The first churches on site of St. Peter's Church were built during the Middle Ages (1128-1369), with famous church leader Bishop Otto von Bamberg resident in 1128, with services and baptisms being held in Wolgast. von Bamberg ordered the razing of the Pagan temple on the site and the construction of the first church, which is thought to have been comprised of wooden polls. With the conferral of a town charter by nearby power Lübeck in 1282, this church was replaced by a Brick Gothic hall church. Over the course of two centuries, between 1369 and 1554, this second St. Peter's was replaced by a third church bearing the same name, built as a court church for the Duchy in a three-aisled Brick Gothic form, complete with ambulatory and inner apse. Just before the end of the ongoing construction, the main aisle was extended west from the upper bay.
In the first half of the 15th century, the side aisles were installed and parts of the wall of former church were incorporated into the building. In the last quarter of the 15th century, two side chapels were added to the building's southern wing, only to be followed shortly thereafter by the Danish pillaging of the town.
History has not been kind to St. Peter's. in 1713, Tsar Peter I of Russia ordered the destruction of the town; St. Peter's was almost completely burnt to the ground, except for the southern side aisle and both southern chapels. The collapsed tower destroyed all the buildings vaulting apart from those in the remains of the church. The church was energetically rebuilt in the years thereafter, with the upper part of the spire rebuilt in an ortagonal form; a slanted roof complete with lighting and a peak was added in the later work.References:
The famous Italian Medici family have given two queens to France: Catherine, the spouse of Henry II, and Marie, widow of Henry IV, who built the current Luxembourg palace. Maria di Medici had never been happy at the Louvre, still semi-medieval, where the fickle king, did not hesitate to receive his mistresses. The death of Henry IV, assassinated in 1610, left the way open for Marie's project. When she became regent, she was able to give special attention to the construction of an imposing modern residence that would be reminiscent of the Palazzo Pitti and the Boboli Gardens in Florence, where she grew up. The development of the 25-hectare park, which was to serve as a jewel-case for the palace, began immediately.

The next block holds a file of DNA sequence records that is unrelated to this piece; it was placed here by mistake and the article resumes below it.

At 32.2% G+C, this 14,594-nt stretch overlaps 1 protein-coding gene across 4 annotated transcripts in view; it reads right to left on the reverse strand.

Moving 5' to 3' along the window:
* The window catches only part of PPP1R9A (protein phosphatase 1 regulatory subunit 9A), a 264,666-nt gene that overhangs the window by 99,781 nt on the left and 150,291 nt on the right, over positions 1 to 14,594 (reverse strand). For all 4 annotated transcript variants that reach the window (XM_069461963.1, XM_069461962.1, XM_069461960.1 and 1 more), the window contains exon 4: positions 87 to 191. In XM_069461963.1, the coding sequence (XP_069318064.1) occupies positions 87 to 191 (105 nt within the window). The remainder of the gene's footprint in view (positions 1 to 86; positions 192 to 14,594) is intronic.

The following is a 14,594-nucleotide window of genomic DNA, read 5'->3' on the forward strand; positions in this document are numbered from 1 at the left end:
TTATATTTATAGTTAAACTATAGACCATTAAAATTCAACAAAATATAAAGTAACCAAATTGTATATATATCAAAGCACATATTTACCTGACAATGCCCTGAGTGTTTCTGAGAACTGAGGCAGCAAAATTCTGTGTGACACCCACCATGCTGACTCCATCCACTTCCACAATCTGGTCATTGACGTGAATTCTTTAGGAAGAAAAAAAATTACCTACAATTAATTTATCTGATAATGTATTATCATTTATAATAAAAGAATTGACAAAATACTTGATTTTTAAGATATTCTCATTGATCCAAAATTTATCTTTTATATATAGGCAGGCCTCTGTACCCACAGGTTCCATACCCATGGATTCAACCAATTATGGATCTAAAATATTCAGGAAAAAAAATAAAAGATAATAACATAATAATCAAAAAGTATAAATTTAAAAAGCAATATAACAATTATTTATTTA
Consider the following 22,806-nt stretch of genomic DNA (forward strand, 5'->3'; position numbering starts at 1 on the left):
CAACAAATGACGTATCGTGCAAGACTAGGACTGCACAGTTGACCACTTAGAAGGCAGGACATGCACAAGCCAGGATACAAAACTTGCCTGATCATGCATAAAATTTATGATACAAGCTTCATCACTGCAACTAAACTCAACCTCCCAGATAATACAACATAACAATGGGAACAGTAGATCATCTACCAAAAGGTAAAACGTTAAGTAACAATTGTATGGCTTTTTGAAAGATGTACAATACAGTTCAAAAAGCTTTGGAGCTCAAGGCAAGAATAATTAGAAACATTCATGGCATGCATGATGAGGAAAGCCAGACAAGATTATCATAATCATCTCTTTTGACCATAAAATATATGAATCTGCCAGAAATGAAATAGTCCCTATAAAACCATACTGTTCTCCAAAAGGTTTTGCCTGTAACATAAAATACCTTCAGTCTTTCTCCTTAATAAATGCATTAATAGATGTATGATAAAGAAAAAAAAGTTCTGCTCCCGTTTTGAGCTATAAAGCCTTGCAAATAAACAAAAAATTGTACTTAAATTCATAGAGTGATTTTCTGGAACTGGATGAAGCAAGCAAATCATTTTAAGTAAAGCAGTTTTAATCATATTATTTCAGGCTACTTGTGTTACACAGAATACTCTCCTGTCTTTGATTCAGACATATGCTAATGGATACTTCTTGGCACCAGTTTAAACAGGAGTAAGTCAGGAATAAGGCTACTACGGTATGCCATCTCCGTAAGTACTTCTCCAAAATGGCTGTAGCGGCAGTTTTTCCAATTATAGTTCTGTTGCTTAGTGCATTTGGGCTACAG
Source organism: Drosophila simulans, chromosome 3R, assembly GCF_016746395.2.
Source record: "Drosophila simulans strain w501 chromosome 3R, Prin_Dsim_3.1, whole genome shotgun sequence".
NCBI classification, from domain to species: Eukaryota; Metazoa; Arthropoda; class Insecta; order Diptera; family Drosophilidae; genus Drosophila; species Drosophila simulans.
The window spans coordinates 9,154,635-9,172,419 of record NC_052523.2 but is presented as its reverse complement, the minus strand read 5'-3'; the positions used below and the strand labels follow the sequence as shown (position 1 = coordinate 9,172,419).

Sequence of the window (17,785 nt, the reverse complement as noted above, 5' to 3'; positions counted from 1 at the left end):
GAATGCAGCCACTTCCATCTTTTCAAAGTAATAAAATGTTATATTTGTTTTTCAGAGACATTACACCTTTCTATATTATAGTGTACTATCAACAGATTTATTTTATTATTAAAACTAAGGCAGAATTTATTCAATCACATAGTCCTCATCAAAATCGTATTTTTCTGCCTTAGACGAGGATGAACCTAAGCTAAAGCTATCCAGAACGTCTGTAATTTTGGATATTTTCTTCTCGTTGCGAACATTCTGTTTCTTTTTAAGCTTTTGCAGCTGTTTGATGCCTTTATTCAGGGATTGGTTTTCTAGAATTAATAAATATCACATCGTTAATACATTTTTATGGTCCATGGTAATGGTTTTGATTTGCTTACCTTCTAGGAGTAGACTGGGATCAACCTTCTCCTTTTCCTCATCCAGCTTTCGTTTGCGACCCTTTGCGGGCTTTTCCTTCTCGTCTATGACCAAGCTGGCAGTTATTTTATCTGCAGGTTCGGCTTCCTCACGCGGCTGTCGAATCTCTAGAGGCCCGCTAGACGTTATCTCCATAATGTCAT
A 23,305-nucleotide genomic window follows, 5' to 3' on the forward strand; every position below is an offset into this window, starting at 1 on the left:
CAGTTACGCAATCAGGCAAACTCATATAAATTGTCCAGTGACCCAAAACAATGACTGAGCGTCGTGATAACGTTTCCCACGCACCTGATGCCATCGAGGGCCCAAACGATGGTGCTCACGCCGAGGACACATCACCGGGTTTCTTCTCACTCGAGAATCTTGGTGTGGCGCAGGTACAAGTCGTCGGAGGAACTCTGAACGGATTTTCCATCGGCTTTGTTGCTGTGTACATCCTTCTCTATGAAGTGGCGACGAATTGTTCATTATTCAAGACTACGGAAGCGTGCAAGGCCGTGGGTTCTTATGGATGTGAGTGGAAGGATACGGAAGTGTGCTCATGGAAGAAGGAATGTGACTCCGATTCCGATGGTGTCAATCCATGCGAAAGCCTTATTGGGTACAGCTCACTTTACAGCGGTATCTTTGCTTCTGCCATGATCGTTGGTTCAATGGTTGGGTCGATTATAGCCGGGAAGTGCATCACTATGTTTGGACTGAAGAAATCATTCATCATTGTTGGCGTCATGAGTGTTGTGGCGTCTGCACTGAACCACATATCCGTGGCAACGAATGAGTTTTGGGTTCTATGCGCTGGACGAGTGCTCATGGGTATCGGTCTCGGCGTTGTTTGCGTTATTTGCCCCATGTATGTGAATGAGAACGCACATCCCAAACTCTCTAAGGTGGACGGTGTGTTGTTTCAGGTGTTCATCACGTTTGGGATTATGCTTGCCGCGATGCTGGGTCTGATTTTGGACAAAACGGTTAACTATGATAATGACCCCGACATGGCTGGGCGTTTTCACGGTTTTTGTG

The architect, Salomon de Brosse, began the work in 1615. Only 16 years later was the palace was completed. Palace of Luxembourg affords a transition between the Renaissance and the Classical period.
In 1750, the Director of the King's Buildings installed in the wing the first public art-gallery in France, in which French and foreign canvases of the royal collections are shown. The Count of Provence and future Louis XVIII, who was living in Petit Luxembourg, had this gallery closed in 1780: leaving to emigrate, he fled from the palace in June 1791.
During the French Revolution the palace was first abandoned and then moved as a national prison. After that it was the seat of the French Directory, and in 1799, the home of the Sénat conservateur and the first residence of Napoleon Bonaparte, as First Consul of the French Republic. The old apartments of Maria di Medici were altered. The floor, which the 80 senators only occupied in 1804, was built in the middle of the present Conference Hall.
Beginning in 1835 the architect Alphonse de Gisors added a new garden wing parallel to the old corps de logis, replicating the look of the original 17th-century facade so precisely that it is difficult to distinguish at first glance the old from the new. The new senate chamber was located in what would have been the courtyard area in-between.
The new wing included a library (bibliothèque) with a cycle of paintings (1845–1847) by Eugène Delacroix. In the 1850s, at the request of Emperor Napoleon III, Gisors created the highly decorated Salle des Conférences, which influenced the nature of subsequent official interiors of the Second Empire, including those of the Palais Garnier.
During the German occupation of Paris (1940–1944), Hermann Göring took over the palace as the headquarters of the Luftwaffe in France, taking for himself a sumptuous suite of rooms to accommodate his visits to the French capital. Since 1958 the Luxembourg palace has been the seat of the French Senate of the Fifth Republic.